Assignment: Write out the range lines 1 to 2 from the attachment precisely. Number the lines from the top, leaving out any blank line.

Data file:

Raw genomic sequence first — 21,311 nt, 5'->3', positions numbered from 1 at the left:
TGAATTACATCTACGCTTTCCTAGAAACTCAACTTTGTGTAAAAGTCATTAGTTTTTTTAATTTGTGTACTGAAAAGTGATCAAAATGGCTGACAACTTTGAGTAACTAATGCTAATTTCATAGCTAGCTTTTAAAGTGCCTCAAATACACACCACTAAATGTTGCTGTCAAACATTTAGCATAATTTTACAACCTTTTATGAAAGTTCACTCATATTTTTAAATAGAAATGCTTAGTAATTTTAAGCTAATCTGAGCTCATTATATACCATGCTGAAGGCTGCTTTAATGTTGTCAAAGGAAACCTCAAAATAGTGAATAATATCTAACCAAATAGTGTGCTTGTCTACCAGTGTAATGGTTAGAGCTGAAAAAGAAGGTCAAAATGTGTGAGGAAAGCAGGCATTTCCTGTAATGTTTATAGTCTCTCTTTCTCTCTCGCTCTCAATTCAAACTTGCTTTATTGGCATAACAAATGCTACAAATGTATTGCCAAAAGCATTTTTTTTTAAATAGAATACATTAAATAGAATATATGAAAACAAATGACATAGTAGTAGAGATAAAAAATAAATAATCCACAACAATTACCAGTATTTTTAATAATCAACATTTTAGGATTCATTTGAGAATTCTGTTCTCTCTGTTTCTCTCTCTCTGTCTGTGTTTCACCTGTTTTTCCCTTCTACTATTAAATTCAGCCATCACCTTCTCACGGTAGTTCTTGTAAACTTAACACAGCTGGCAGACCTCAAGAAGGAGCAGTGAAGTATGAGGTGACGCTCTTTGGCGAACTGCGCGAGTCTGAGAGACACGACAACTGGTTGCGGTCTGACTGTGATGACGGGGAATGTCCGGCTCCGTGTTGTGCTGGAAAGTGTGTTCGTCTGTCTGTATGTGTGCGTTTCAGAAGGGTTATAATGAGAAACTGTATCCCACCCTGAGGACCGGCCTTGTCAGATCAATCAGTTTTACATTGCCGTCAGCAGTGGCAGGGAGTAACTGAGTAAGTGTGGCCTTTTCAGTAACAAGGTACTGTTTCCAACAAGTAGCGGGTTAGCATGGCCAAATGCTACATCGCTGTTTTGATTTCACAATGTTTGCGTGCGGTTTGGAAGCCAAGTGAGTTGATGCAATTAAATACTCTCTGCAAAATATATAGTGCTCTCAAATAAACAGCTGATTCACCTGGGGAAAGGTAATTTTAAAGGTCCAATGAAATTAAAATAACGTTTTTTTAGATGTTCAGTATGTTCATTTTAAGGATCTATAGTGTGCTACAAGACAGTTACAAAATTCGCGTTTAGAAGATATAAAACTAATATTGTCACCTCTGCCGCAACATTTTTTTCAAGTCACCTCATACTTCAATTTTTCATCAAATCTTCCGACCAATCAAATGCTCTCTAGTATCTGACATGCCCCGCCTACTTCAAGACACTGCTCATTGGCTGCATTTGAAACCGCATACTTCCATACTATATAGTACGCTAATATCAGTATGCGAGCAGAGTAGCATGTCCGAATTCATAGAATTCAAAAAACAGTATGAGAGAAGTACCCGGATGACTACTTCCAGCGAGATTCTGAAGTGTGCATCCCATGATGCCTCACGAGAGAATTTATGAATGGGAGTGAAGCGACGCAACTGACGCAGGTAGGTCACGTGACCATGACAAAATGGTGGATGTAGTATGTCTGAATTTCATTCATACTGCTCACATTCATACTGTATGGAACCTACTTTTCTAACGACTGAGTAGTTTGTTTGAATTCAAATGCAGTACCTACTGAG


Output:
Raw genomic sequence first — 21,311 nt, 5'->3', positions numbered from 1 at the left:
TGAATTACATCTACGCTTTCCTAGAAACTCAACTTTGTGTAAAAGTCATTAGTTTTTTTAATTTGTGTACTGAAAAGTGATCAAAATGGCTGACAACTTTGAGTAACTAATGCTAATTTCATAGCTAGCTTTTAAAGTGCCTCAAATACACACCACTAAATGTTGCTGTCAAACATTTAGCATAATTTTACAACCTTTTATGAAAGTTCACTCATATTTTTAAATAGAAATGCTTAGTAATTTTAAGCTAATCTGAGCTCATTATATACCATGCTGAAGGCTGCTTTAATGTTGTCAAAGGAAACCTCAAAATAGTGAATAATATCTAACCAAATAGTGTGCTTGTCTACCAGTGTAATGGTTAGAGCTGAAAAAGAAGGTCAAAATGTGTGAGGAAAGCAGGCATTTCCTGTAATGTTTATAGTCTCTCTTTCTCTCTCGCTCTCAATTCAAACTTGCTTTATTGGCATAACAAATGCTACAAATGTATTGCCAAAAGCATTTTTTTTTAAATAGAATACATTAAATAGAATATATGAAAACAAATGACATAGTAGTAGAGATAAAAAATAAATAATCCACAACAATTACCAGTATTTTTAATAATCAACATTTTAGGATTCATTTGAGAATTCTGTTCTCTCTGTTTCTCTCTCTCTGTCTGTGTTTCACCTGTTTTTCCCTTCTACTATTAAATTCAGCCATCACCTTCTCACGGTAGTTCTTGTAAACTTAACACAGCTGGCAGACCTCAAGAAGGAGCAGTGAAGTATGAGGTGACGCTCTTTGGCGAACTGCGCGAGTCTGAGAGACACGACAACTGGTTGCGGTCTGACTGTGATGACGGGGAATGTCCGGCTCCGTGTTGTGCTGGAAAGTGTGTTCGTCTGTCTGTATGTGTGCGTTTCAGAAGGGTTATAATGAGAAACTGTATCCCACCCTGAGGACCGGCCTTGTCAGATCAATCAGTTTTACATTGCCGTCAGCAGTGGCAGGGAGTAACTGAGTAAGTGTGGCCTTTTCAGTAACAAGGTACTGTTTCCAACAAGTAGCGGGTTAGCATGGCCAAATGCTACATCGCTGTTTTGATTTCACAATGTTTGCGTGCGGTTTGGAAGCCAAGTGAGTTGATGCAATTAAATACTCTCTGCAAAATATATAGTGCTCTCAAATAAACAGCTGATTCACCTGGGGAAAGGTAATTTTAAAGGTCCAATGAAATTAAAATAACGTTTTTTTAGATGTTCAGTATGTTCATTTTAAGGATCTATAGTGTGCTACAAGACAGTTACAAAATTCGCGTTTAGAAGATATAAAACTAATATTGTCACCTCTGCCGCAACATTTTTTTCAAGTCACCTCATACTTCAATTTTTCATCAAATCTTCCGACCAATCAAATGCTCTCTAGTATCTGACATGCCCCGCCTACTTCAAGACACTGCTCATTGGCTGCATTTGAAACCGCATACTTCCATACTATATAGTACGCTAATATCAGTATGCGAGCAGAGTAGCATGTCCGAATTCATAGAATTCAAAAAACAGTATGAGAGAAGTACCCGGATGACTACTTCCAGCGAGATTCTGAAGTGTGCATCCCATGATGCCTCACGAGAGAATTTATGAATGGGAGTGAAGCGACGCAACTGACGCAGGTAGGTCACGTGACCATGACAAAATGGTGGATGTAGTATGTCTGAATTTCATTCATACTGCTCACATTCATACTGTATGGAACCTACTTTTCTAACGACTGAGTAGTTTGTTTGAATTCAAATGCAGTACCTACTGAG